Oct 8, 2014

Challenges of Huntington's disease and quest for therapeutic biomarkers

Proteomics. Clinical Applications
Eva KotrcovaHana Kovarova

Abstract

Huntington's disease (HD) is the most common inherited neurodegenerative disorder among polyglutamine (polyQ) diseases caused by cytosine-adenine-guanine repeat expansion in exon 1 of the huntingtin gene whose translation results in polyQ stretch in the N-terminus of the huntingtin protein (HD protein). This mutation significantly affects huntingtin conformation, proteolysis, PTMs, as well as its ability to bind interacting proteins. As a consequence, a variety of cellular mechanisms such as transcription, mitochondrial energy metabolism, axonal transport, neuronal vulnerability to oxidative stress, neurotransmission, and immune response are altered and involved in the pathogenesis of HD. Promising candidate molecular biomarkers of HD have emerged from proteomic studies. Recent analyses focused on HD protein itself, its PTM, and interacting proteins, which are of great importance for disease course. Furthermore, brain, body fluids, and immune system are intensively studied in order to search for additional proteins with a view to their use as a biomarker(s) or set of biomarkers in clinical trials in HD translational research.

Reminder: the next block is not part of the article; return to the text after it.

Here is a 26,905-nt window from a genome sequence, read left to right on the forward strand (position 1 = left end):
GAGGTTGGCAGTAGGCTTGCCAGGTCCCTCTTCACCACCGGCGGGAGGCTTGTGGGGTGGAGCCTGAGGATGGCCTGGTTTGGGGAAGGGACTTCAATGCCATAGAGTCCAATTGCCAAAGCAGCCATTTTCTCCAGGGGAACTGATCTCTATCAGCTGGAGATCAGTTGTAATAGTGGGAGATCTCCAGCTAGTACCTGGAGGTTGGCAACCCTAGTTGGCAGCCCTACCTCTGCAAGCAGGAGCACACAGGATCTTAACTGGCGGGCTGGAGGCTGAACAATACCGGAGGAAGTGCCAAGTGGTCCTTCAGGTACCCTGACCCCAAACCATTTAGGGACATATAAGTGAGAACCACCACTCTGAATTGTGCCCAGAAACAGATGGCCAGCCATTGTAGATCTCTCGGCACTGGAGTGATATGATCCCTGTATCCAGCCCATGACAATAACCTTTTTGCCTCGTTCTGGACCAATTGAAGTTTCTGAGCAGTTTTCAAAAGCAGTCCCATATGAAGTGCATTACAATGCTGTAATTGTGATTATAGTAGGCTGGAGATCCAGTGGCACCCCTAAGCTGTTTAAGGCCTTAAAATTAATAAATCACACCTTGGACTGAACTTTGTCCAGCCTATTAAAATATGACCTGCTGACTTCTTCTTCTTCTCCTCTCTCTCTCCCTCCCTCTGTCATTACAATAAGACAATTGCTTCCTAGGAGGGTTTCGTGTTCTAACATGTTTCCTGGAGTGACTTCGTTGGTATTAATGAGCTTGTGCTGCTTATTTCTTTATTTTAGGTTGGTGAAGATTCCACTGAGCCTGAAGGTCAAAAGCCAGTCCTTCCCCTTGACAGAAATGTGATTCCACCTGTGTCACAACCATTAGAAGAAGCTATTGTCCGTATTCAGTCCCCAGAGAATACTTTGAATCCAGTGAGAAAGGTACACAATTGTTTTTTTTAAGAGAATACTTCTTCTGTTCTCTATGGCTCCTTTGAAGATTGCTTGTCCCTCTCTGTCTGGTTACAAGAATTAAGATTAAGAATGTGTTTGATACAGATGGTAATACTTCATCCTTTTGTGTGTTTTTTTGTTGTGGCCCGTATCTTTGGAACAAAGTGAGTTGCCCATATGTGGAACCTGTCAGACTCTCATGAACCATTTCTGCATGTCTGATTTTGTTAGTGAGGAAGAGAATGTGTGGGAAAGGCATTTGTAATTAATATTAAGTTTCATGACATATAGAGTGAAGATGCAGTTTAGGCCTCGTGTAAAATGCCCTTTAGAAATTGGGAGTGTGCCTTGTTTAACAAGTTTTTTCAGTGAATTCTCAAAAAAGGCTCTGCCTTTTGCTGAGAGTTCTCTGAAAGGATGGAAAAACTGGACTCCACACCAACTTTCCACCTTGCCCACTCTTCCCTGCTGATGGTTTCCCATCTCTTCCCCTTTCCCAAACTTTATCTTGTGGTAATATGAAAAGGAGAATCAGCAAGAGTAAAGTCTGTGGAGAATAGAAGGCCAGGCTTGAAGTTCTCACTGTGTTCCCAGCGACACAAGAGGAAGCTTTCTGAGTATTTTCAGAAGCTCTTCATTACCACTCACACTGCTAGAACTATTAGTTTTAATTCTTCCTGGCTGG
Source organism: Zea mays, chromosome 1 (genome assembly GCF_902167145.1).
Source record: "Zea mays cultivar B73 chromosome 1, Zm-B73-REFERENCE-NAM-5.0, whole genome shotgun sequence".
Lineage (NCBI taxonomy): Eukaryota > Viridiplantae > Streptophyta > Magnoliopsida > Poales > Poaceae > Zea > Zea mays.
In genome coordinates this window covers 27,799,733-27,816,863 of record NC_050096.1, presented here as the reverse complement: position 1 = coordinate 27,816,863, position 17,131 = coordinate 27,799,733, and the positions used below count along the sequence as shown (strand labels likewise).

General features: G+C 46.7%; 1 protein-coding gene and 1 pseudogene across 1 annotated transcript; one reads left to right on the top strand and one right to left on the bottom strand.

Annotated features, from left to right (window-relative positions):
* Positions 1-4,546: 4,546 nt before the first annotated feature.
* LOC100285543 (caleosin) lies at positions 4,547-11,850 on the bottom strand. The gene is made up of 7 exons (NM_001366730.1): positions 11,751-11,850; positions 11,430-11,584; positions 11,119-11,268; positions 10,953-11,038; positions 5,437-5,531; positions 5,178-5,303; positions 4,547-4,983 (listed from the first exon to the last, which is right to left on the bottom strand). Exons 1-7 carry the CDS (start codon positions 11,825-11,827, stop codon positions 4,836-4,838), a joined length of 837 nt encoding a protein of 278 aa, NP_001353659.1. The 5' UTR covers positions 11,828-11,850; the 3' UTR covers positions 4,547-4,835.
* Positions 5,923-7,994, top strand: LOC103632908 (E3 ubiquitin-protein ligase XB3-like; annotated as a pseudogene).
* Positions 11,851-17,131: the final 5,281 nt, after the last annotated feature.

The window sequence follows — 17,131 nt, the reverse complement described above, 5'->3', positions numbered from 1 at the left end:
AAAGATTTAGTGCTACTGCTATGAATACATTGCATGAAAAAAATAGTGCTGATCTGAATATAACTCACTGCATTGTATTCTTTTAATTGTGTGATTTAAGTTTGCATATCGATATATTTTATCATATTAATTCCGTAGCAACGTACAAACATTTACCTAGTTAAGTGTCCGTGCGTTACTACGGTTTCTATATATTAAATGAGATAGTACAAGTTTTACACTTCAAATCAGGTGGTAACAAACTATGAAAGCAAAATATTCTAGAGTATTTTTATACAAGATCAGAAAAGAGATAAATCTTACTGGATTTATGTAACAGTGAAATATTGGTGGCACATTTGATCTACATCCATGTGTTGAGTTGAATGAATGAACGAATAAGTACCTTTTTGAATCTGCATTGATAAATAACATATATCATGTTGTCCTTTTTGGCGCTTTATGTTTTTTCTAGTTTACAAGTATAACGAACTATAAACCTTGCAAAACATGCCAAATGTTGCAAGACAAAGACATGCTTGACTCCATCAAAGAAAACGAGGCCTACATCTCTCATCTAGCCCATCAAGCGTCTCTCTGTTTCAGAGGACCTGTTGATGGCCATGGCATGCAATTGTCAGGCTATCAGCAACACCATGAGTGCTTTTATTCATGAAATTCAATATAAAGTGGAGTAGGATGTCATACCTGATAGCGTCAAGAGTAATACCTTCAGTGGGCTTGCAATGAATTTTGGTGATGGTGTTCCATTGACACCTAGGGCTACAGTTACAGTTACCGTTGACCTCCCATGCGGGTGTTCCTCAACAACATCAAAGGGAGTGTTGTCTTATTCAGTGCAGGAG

Mentioned in this Paper

Guanine
Immune Response
Pathogenic Aspects
Immune System
Axonal Transport
Pathogenesis
Exons
Huntington's Disease Pathway
Energy Metabolism
Cytosine

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